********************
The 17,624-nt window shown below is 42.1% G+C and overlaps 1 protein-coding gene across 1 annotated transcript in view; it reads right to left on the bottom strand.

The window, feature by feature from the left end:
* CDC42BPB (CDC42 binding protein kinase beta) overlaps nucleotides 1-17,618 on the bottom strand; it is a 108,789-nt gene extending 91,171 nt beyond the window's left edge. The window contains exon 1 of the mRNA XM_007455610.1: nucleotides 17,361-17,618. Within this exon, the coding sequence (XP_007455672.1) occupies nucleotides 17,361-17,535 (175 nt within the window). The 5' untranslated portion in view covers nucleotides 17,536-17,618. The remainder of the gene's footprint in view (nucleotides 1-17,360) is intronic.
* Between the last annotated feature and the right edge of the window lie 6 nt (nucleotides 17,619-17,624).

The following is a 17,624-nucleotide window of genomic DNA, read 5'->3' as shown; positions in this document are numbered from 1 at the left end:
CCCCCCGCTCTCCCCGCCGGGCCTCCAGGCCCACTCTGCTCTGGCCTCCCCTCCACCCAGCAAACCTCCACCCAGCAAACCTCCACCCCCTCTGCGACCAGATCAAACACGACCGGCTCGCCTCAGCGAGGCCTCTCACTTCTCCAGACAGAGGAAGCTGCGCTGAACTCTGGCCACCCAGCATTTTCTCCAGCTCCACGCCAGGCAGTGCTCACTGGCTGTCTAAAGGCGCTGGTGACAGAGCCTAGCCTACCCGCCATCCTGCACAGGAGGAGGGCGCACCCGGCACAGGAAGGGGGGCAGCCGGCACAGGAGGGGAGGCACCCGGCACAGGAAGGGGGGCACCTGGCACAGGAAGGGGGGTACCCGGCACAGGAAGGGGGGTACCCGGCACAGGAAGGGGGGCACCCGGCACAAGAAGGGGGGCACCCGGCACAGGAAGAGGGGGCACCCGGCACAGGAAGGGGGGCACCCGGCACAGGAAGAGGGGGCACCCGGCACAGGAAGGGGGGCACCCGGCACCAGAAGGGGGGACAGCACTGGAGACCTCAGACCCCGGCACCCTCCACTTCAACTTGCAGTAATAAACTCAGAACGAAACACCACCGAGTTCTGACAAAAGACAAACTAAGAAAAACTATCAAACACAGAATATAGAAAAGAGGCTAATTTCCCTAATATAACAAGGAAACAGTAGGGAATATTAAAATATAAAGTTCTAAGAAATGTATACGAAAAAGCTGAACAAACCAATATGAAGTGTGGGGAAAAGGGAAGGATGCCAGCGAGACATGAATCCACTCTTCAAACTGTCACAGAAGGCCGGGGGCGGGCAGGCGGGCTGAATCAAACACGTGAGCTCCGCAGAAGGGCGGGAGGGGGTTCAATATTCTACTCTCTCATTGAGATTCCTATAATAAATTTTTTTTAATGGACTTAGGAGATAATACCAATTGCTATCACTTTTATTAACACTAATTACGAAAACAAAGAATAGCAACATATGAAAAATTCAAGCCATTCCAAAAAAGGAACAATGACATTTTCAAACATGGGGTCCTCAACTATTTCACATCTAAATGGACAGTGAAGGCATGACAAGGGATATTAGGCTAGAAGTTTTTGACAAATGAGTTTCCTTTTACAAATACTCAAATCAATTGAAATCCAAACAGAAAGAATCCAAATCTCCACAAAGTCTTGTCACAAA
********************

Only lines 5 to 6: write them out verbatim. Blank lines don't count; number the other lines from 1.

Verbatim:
The following is a 17,624-nucleotide window of genomic DNA, read 5'->3' as shown; positions in this document are numbered from 1 at the left end:
CCCCCCGCTCTCCCCGCCGGGCCTCCAGGCCCACTCTGCTCTGGCCTCCCCTCCACCCAGCAAACCTCCACCCAGCAAACCTCCACCCCCTCTGCGACCAGATCAAACACGACCGGCTCGCCTCAGCGAGGCCTCTCACTTCTCCAGACAGAGGAAGCTGCGCTGAACTCTGGCCACCCAGCATTTTCTCCAGCTCCACGCCAGGCAGTGCTCACTGGCTGTCTAAAGGCGCTGGTGACAGAGCCTAGCCTACCCGCCATCCTGCACAGGAGGAGGGCGCACCCGGCACAGGAAGGGGGGCAGCCGGCACAGGAGGGGAGGCACCCGGCACAGGAAGGGGGGCACCTGGCACAGGAAGGGGGGTACCCGGCACAGGAAGGGGGGTACCCGGCACAGGAAGGGGGGCACCCGGCACAAGAAGGGGGGCACCCGGCACAGGAAGAGGGGGCACCCGGCACAGGAAGGGGGGCACCCGGCACAGGAAGAGGGGGCACCCGGCACAGGAAGGGGGGCACCCGGCACCAGAAGGGGGGACAGCACTGGAGACCTCAGACCCCGGCACCCTCCACTTCAACTTGCAGTAATAAACTCAGAACGAAACACCACCGAGTTCTGACAAAAGACAAACTAAGAAAAACTATCAAACACAGAATATAGAAAAGAGGCTAATTTCCCTAATATAACAAGGAAACAGTAGGGAATATTAAAATATAAAGTTCTAAGAAATGTATACGAAAAAGCTGAACAAACCAATATGAAGTGTGGGGAAAAGGGAAGGATGCCAGCGAGACATGAATCCACTCTTCAAACTGTCACAGAAGGCCGGGGGCGGGCAGGCGGGCTGAATCAAACACGTGAGCTCCGCAGAAGGGCGGGAGGGGGTTCAATATTCTACTCTCTCATTGAGATTCCTATAATAAATTTTTTTTAATGGACTTAGGAGATAATACCAATTGCTATCACTTTTATTAACACTAATTACGAAAACAAAGAATAGCAACATATGAAAAATTCAAGCCATTCCAAAAAAGGAACAATGACATTTTCAAACATGGGGTCCTCAACTATTTCACATCTAAATGGACAGTGAAGGCATGACAAGGGATATTAGGCTAGAAGTTTTTGACAAATGAGTTTCCTTTTACAAATACTCAAATCAATTGAAATCCAAACAGAAAGAATCCAAATCTCCACAAAGTCTTGTCACAAA